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March 13, 2012 / garyalex

DCP pleased to support new book about local history

New Book of the 1637 Diss Map
A new book about the History of Diss is launched this month with a fortnight of celebrations starting with an exhibition of local history items at The Stables Gallery at Diss Corn Hall from 2nd April.
In 1637, John Duke, Lord of the Manor of Diss, commissioned a map of Diss detailing over 200 plots of land, their area and the names of each tenant. The map was probably compiled for the purpose of determining the rents payable to the Manor.
This map, almost as big as a double bed and constructed by glueing together parchment made from six sheepskins, is a work of art in its own right as well as telling historians much about the town in the time of King Charles 1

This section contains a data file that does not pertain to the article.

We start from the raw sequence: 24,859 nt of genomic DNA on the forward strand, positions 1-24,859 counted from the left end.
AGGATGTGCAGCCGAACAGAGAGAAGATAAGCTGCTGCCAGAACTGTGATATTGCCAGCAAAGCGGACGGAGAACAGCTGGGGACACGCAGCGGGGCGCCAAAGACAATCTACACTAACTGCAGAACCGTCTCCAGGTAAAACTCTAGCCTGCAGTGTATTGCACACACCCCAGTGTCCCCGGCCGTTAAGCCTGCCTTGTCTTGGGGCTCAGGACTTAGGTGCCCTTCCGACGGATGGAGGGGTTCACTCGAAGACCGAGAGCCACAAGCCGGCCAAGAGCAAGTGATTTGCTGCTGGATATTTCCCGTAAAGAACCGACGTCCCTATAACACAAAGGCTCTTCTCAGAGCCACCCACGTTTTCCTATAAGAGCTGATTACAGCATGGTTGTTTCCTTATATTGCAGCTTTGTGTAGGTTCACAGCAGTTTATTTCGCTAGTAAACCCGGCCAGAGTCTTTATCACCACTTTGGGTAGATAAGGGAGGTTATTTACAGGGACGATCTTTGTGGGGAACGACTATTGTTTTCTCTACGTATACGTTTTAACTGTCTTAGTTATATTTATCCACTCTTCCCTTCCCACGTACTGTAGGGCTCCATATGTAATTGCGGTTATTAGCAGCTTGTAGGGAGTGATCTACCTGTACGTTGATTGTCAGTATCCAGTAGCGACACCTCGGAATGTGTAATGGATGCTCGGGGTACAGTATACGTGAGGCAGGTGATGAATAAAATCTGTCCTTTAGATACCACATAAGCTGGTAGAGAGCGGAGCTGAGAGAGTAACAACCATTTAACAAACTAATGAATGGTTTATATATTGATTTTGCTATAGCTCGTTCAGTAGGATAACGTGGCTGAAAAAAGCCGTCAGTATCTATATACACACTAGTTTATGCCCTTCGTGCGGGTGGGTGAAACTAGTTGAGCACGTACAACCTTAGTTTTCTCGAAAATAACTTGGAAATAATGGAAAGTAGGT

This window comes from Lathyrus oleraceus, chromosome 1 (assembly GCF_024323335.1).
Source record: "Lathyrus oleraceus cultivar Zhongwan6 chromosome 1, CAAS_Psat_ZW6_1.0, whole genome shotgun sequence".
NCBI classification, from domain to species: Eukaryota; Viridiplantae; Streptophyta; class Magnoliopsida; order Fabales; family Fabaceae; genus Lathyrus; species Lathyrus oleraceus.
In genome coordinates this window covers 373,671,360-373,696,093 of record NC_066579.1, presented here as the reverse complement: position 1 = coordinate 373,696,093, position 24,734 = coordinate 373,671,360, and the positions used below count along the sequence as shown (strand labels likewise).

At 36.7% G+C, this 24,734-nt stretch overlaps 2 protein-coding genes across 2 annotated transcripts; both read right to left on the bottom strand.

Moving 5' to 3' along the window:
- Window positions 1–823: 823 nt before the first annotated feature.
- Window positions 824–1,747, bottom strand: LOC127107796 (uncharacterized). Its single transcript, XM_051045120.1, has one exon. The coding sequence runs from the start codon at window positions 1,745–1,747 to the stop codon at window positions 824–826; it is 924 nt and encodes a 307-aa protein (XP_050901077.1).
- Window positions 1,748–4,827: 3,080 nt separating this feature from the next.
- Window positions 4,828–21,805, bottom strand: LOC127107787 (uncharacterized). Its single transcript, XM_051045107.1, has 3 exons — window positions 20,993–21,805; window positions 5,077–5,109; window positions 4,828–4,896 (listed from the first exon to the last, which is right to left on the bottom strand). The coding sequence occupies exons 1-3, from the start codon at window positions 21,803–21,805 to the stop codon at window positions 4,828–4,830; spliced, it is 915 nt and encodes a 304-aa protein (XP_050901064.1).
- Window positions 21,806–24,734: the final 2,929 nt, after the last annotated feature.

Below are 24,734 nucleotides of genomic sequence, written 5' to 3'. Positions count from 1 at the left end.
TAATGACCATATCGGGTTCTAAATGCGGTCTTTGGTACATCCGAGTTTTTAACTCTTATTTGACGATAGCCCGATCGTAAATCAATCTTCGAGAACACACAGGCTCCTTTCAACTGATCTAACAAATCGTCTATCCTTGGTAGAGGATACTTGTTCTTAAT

The map was ‘lost’ for many years. When it re-surfaced, Diss residents contributed to buying it for Norfolk and it is kept in the Norfolk Record Office, where some conservation and repair work has been done to it and it can now be seen by the public.
The Map has inspired the production of a book reproducing much of the map, listing all the names inscribed on the map and briefly describing what life was like in the year 1637. While it is true to say that life has changed beyond all recognition for the people of the town, it is surprising how little the town itself has changed in almost 400 years.
Activities at The Stables will include free activities for children on Thursday 5th and Thursday 12th April at 11am and a lunchtime talk for adults by Norfolk Archivist Dr Alban on Tuesday 3rd at 1pm in the Waveney Rooms at the Corn Hall. Tickets for the talk cost £4.50, including a light lunch, and are available from The Stables.
Copies of the book will be on sale at The Stables gallery during the exhibition and at the library in Church St, Diss Museum and the Tourist Information Centre in Mere St.

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